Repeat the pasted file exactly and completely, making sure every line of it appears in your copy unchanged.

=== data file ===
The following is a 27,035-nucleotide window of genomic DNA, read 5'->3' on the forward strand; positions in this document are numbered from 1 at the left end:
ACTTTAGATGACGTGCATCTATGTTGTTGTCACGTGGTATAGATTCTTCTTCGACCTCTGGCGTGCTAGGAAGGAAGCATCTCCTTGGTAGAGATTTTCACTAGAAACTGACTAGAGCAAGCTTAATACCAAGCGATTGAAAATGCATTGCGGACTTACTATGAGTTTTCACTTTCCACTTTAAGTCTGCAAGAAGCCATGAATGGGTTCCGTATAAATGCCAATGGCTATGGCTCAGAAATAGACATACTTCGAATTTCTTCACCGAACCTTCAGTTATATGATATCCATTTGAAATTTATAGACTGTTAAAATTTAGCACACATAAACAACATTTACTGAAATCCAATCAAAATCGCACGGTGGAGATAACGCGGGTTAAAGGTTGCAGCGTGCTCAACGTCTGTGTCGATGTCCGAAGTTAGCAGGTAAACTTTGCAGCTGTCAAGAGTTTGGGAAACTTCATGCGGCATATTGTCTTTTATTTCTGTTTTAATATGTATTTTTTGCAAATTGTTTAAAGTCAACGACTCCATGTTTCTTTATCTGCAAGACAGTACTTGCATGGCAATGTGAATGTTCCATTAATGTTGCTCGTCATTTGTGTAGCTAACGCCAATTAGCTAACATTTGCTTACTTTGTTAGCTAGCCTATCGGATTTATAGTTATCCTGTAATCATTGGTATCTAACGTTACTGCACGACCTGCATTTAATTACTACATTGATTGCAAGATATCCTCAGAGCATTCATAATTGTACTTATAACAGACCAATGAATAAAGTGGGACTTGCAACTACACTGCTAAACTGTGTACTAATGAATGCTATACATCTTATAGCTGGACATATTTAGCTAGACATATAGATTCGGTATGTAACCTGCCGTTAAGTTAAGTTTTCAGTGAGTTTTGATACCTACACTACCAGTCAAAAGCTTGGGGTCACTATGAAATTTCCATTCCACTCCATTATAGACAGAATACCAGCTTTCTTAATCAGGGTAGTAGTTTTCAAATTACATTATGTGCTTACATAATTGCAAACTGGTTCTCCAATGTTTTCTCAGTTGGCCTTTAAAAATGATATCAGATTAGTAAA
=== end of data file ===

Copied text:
The following is a 27,035-nucleotide window of genomic DNA, read 5'->3' on the forward strand; positions in this document are numbered from 1 at the left end:
ACTTTAGATGACGTGCATCTATGTTGTTGTCACGTGGTATAGATTCTTCTTCGACCTCTGGCGTGCTAGGAAGGAAGCATCTCCTTGGTAGAGATTTTCACTAGAAACTGACTAGAGCAAGCTTAATACCAAGCGATTGAAAATGCATTGCGGACTTACTATGAGTTTTCACTTTCCACTTTAAGTCTGCAAGAAGCCATGAATGGGTTCCGTATAAATGCCAATGGCTATGGCTCAGAAATAGACATACTTCGAATTTCTTCACCGAACCTTCAGTTATATGATATCCATTTGAAATTTATAGACTGTTAAAATTTAGCACACATAAACAACATTTACTGAAATCCAATCAAAATCGCACGGTGGAGATAACGCGGGTTAAAGGTTGCAGCGTGCTCAACGTCTGTGTCGATGTCCGAAGTTAGCAGGTAAACTTTGCAGCTGTCAAGAGTTTGGGAAACTTCATGCGGCATATTGTCTTTTATTTCTGTTTTAATATGTATTTTTTGCAAATTGTTTAAAGTCAACGACTCCATGTTTCTTTATCTGCAAGACAGTACTTGCATGGCAATGTGAATGTTCCATTAATGTTGCTCGTCATTTGTGTAGCTAACGCCAATTAGCTAACATTTGCTTACTTTGTTAGCTAGCCTATCGGATTTATAGTTATCCTGTAATCATTGGTATCTAACGTTACTGCACGACCTGCATTTAATTACTACATTGATTGCAAGATATCCTCAGAGCATTCATAATTGTACTTATAACAGACCAATGAATAAAGTGGGACTTGCAACTACACTGCTAAACTGTGTACTAATGAATGCTATACATCTTATAGCTGGACATATTTAGCTAGACATATAGATTCGGTATGTAACCTGCCGTTAAGTTAAGTTTTCAGTGAGTTTTGATACCTACACTACCAGTCAAAAGCTTGGGGTCACTATGAAATTTCCATTCCACTCCATTATAGACAGAATACCAGCTTTCTTAATCAGGGTAGTAGTTTTCAAATTACATTATGTGCTTACATAATTGCAAACTGGTTCTCCAATGTTTTCTCAGTTGGCCTTTAAAAATGATATCAGATTAGTAAA